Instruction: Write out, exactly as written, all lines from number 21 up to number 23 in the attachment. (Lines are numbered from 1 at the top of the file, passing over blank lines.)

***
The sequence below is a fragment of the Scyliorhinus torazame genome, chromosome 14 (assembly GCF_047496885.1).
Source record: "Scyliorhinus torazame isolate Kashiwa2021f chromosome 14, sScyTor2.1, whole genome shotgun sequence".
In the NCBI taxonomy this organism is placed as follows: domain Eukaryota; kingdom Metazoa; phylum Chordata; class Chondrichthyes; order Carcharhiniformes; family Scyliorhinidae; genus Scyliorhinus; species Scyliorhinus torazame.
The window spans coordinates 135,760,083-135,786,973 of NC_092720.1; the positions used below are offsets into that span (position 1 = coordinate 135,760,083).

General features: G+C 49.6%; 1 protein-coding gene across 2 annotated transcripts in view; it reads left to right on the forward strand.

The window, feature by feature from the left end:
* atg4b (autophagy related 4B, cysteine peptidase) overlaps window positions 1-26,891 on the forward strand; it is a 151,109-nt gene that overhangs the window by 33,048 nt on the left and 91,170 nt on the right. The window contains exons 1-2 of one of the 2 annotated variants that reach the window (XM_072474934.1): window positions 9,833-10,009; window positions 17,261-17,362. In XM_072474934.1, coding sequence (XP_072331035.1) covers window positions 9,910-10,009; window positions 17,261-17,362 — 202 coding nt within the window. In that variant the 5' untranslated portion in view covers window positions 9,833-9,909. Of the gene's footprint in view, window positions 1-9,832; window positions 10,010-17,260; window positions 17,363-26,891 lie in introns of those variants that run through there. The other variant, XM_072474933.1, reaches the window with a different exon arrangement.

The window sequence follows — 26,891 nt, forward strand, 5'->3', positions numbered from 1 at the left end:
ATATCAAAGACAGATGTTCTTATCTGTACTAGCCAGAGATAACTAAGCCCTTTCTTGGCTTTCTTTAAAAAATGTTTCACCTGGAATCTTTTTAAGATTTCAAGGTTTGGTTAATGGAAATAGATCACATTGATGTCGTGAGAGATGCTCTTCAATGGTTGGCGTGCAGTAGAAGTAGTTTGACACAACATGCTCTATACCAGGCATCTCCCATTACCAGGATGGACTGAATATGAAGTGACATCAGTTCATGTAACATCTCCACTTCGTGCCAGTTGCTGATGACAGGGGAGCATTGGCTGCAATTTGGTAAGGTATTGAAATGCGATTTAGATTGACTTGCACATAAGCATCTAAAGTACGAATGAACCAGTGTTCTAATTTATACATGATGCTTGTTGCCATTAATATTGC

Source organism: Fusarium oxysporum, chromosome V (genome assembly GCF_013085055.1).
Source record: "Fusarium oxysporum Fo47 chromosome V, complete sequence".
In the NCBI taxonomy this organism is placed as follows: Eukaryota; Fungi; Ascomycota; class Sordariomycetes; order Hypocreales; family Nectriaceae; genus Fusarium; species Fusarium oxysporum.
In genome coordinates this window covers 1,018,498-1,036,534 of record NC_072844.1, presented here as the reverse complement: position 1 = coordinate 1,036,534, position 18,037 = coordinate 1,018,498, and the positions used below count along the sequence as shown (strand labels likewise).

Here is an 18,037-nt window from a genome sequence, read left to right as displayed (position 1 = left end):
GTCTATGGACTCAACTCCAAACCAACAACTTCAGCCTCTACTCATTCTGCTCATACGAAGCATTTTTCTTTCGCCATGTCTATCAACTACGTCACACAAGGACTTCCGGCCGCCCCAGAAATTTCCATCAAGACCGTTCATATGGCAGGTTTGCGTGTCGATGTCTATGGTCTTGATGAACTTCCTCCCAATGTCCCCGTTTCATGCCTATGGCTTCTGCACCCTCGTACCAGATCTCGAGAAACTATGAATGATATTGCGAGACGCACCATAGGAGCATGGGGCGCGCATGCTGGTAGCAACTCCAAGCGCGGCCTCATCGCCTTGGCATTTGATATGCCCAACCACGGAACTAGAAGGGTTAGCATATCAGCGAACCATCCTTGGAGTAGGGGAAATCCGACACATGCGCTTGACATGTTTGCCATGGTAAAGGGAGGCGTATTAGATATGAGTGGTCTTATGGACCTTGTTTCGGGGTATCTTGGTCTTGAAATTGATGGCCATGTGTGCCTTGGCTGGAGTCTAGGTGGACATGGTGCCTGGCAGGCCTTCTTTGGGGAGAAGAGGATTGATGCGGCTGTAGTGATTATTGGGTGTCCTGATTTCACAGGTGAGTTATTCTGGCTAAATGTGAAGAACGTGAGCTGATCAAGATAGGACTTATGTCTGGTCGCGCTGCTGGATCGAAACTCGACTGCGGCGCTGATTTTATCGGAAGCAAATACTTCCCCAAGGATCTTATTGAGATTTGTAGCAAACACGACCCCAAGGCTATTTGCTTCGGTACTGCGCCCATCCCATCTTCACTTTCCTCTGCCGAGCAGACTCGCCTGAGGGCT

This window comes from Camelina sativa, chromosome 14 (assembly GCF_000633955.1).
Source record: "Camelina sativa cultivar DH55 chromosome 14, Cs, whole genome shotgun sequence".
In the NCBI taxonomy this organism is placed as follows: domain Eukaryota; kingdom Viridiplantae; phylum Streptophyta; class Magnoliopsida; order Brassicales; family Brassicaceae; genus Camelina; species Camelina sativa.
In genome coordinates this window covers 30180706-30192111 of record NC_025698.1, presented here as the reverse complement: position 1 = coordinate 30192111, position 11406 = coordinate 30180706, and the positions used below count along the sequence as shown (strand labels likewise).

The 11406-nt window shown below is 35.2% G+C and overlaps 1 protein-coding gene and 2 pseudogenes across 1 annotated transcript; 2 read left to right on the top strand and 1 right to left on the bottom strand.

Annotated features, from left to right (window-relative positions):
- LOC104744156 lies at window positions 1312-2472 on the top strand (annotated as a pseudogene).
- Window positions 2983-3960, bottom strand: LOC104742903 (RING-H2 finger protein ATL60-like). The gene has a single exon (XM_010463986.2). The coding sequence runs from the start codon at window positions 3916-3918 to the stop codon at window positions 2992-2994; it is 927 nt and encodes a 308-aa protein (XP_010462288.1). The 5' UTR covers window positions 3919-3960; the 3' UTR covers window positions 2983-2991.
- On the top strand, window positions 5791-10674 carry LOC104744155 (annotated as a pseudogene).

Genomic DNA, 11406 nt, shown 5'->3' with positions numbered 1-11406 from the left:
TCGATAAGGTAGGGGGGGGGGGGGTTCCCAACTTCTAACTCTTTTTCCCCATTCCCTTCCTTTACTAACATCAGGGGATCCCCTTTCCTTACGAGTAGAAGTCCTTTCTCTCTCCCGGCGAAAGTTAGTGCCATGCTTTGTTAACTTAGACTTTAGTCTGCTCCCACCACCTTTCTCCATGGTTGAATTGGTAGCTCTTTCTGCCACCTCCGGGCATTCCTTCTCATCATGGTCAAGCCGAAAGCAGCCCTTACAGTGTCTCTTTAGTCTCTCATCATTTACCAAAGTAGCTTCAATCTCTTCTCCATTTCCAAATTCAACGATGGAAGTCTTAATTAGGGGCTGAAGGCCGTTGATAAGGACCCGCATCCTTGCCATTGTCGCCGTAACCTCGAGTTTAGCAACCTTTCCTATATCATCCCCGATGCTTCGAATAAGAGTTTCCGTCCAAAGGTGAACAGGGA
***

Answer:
Annotated features, from left to right (window-relative positions):
- LOC104744156 lies at window positions 1312-2472 on the top strand (annotated as a pseudogene).
- Window positions 2983-3960, bottom strand: LOC104742903 (RING-H2 finger protein ATL60-like). The gene has a single exon (XM_010463986.2). The coding sequence runs from the start codon at window positions 3916-3918 to the stop codon at window positions 2992-2994; it is 927 nt and encodes a 308-aa protein (XP_010462288.1). The 5' UTR covers window positions 3919-3960; the 3' UTR covers window positions 2983-2991.